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Dye for pond water

Whilst watching Alan Titchmarsh on t.v. this morning - he suggested adding black dye to pond water - something I had never heard of before.  Has anyone any experience of this?  He said it was perfectly safe to use with fish - does that mean it is safe for other "wildlife"? 

Our pond has lilies in it although they have died down now and hopefully will re-emerge in a few months time.  We also have far too much blanket weed which we thought would have disappeared over the winter - so the pond doesn't look too good right now and I thought the black die would "hide" these nasties. Any suggestions please.



  • LynLyn Posts: 21,340

    I don’t know, but I wouldn’t.  

    Your pond will get blanket weed in the winter, the plants are dormant, once they start growing again it will be ok, as soon as they spread to cover over half the pond there will never be blanite weed again. 

    Gardening on the wild, windy west side of Dartmoor. 

  • That programme must be being repeated ... we've had the same question before ....  I think Googling found the stuff ... as usual some thought it was a good idea and some didn't.

    my instinct is to leave well alone ... ponds sort themselves out unless they're very small and shallow. 

    Last edited: 18 February 2018 18:12:24

    “I am not lost, for I know where I am. But however, where I am may be lost.” Winnie the Pooh

  • I think the theory is that the black  is supposed to absorb the light so that there's none in the water and the algae can't photosynthesise ....... what happens to the pond plants goodness only knows.

    “I am not lost, for I know where I am. But however, where I am may be lost.” Winnie the Pooh

  • Here it is 

    I was right ... it'll stop the growth of oxygenating pond weed below the surface ........... I'm sorry I think it looks hideous ... just what I'd expect from old Groundforce Titchmarsh ......... all style and no substance. 

    “I am not lost, for I know where I am. But however, where I am may be lost.” Winnie the Pooh

  • FireFire Posts: 17,116

    There are several threads here discussing it. I think Monty also recommended it at one point, to discourage algae.

  • hogweedhogweed Posts: 4,053

    But did AT not use it in a water feature rather than a pond?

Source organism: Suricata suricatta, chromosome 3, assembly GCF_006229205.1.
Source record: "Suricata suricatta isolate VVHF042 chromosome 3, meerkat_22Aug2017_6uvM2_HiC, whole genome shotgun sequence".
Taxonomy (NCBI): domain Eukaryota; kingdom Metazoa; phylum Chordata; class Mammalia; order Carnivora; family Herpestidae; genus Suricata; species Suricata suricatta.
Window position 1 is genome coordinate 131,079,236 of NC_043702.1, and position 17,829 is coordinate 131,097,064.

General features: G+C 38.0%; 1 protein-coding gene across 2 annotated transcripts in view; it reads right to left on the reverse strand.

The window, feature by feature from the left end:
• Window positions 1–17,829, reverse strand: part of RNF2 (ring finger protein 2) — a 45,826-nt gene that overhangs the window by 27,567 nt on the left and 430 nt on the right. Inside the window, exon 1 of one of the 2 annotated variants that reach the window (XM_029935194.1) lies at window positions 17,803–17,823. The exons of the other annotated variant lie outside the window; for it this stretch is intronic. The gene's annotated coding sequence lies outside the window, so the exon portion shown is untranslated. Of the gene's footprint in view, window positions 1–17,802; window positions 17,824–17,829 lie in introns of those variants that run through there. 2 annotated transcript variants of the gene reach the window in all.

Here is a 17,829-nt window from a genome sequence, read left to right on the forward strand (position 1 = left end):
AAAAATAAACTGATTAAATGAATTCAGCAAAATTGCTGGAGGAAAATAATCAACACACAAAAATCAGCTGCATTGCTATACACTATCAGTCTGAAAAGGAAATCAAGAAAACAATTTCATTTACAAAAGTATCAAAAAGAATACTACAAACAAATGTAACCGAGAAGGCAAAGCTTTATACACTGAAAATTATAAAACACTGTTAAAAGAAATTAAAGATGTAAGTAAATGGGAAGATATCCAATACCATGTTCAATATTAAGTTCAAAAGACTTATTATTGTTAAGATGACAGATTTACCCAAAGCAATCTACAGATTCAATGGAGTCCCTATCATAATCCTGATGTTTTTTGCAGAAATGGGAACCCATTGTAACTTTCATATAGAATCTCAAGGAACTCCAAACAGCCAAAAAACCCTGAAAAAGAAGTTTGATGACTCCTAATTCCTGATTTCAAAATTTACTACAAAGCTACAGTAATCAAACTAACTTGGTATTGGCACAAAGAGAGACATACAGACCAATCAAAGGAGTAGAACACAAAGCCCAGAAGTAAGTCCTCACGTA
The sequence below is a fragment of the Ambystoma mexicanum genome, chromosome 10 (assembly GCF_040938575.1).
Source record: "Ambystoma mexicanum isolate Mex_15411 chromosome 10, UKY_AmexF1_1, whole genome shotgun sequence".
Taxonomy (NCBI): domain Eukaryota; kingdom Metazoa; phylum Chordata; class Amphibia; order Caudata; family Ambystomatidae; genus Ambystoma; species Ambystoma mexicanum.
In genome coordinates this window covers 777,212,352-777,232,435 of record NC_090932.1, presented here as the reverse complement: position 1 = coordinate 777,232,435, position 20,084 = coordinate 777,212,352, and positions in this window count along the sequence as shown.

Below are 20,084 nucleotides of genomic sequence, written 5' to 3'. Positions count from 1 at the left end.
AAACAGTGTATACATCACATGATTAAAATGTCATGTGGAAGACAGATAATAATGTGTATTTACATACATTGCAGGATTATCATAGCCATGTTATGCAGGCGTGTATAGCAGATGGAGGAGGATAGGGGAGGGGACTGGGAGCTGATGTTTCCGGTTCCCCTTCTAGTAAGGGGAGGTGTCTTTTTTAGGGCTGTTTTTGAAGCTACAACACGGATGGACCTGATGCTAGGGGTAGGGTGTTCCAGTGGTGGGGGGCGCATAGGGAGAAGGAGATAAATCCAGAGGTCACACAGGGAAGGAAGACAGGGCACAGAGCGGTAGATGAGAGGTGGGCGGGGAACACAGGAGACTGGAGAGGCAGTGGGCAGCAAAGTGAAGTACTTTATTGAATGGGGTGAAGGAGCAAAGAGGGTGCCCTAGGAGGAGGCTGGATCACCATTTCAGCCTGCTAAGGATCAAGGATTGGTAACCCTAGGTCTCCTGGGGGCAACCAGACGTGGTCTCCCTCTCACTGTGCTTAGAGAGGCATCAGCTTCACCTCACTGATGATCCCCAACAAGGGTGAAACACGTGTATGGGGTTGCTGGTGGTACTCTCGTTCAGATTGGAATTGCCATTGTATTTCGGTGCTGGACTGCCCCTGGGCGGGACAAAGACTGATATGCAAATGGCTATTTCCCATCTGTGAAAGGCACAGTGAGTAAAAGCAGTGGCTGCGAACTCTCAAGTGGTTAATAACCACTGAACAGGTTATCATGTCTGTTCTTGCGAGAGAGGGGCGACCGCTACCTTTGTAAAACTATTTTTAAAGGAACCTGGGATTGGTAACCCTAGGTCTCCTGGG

'Optimism is the faith that leads to achievement' - Helen Keller
  • Thanks for your input and comments - all very interesting and I looked up the link - thanks for pointing me in the right direction.

    You are of course all right - it was the "look" that interested me and if I had thought it through properly then I wouldn't be asking this daft question.  I DO want the water lilies that are dormant now to grow and flower and this dye would not encourage them at all - in fact I wonder how the water boatmen and pond skaters that would manage as mostly they are below the surface now.

    I must admit I don't watch many garden makeovers on the box as mostly they use all hard surfaces or decking which just becomes slippery and rots after a few years.  But for a few minutes viewing whilst waiting for the ARchers omnibus to begin it seemed like a good idea.

  • SuesynSuesyn Posts: 624

    They have black dye in the lily pond at Tintinhull  (N . T.) which I think is to make it more light reflective. It doesn't stop the water lilies but last time we went there was no sign of alge or duckweed 

  • That's interesting Suesyn - I must admit that I liked the idea, even though it isn't natural - my pond looks a mess with green blanket weed at this time of year.  I think we will have to buy some more straw bale things - they weren't a success last year and neither was the water cress - all three bags of it died off fairly rapidly.

  • LynLyn Posts: 21,340

    Do you twiddle out with a stick, mine had loads in its first winter. I found it very therapeutic twiddling it out when I had a lot of family problems, well, one family problem really??

    Dove will remember.

    Be patient, it will go as the plants start to grow. And they will, I have to pull out loads of it now ( Plants I mean, not blanket weed ) and put it on the compost heap. It grows amazingly fast once it gets going. 

    As Philippa says, get three or four bags of water cress from the supermarket and just throw it in.  That will help for now.  

    Gardening on the wild, windy west side of Dartmoor. 

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